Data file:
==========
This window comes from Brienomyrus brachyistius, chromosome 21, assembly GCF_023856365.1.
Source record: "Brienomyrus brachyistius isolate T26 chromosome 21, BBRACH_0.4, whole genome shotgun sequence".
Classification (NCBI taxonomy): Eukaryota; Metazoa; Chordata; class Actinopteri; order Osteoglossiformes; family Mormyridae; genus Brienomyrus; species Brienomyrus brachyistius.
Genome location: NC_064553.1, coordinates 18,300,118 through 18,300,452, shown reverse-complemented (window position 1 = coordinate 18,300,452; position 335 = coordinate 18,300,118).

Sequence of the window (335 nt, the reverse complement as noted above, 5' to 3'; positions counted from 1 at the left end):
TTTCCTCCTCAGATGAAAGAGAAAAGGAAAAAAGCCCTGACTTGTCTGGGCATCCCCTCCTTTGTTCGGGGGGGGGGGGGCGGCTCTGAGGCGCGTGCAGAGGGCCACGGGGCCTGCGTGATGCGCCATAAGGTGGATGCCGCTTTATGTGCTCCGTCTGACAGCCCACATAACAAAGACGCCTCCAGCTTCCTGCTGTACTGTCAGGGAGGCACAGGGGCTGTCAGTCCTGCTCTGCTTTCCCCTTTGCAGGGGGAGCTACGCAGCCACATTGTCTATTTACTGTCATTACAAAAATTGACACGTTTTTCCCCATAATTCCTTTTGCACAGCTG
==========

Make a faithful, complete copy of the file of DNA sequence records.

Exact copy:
This window comes from Brienomyrus brachyistius, chromosome 21, assembly GCF_023856365.1.
Source record: "Brienomyrus brachyistius isolate T26 chromosome 21, BBRACH_0.4, whole genome shotgun sequence".
Classification (NCBI taxonomy): Eukaryota; Metazoa; Chordata; class Actinopteri; order Osteoglossiformes; family Mormyridae; genus Brienomyrus; species Brienomyrus brachyistius.
Genome location: NC_064553.1, coordinates 18,300,118 through 18,300,452, shown reverse-complemented (window position 1 = coordinate 18,300,452; position 335 = coordinate 18,300,118).

Sequence of the window (335 nt, the reverse complement as noted above, 5' to 3'; positions counted from 1 at the left end):
TTTCCTCCTCAGATGAAAGAGAAAAGGAAAAAAGCCCTGACTTGTCTGGGCATCCCCTCCTTTGTTCGGGGGGGGGGGGGCGGCTCTGAGGCGCGTGCAGAGGGCCACGGGGCCTGCGTGATGCGCCATAAGGTGGATGCCGCTTTATGTGCTCCGTCTGACAGCCCACATAACAAAGACGCCTCCAGCTTCCTGCTGTACTGTCAGGGAGGCACAGGGGCTGTCAGTCCTGCTCTGCTTTCCCCTTTGCAGGGGGAGCTACGCAGCCACATTGTCTATTTACTGTCATTACAAAAATTGACACGTTTTTCCCCATAATTCCTTTTGCACAGCTG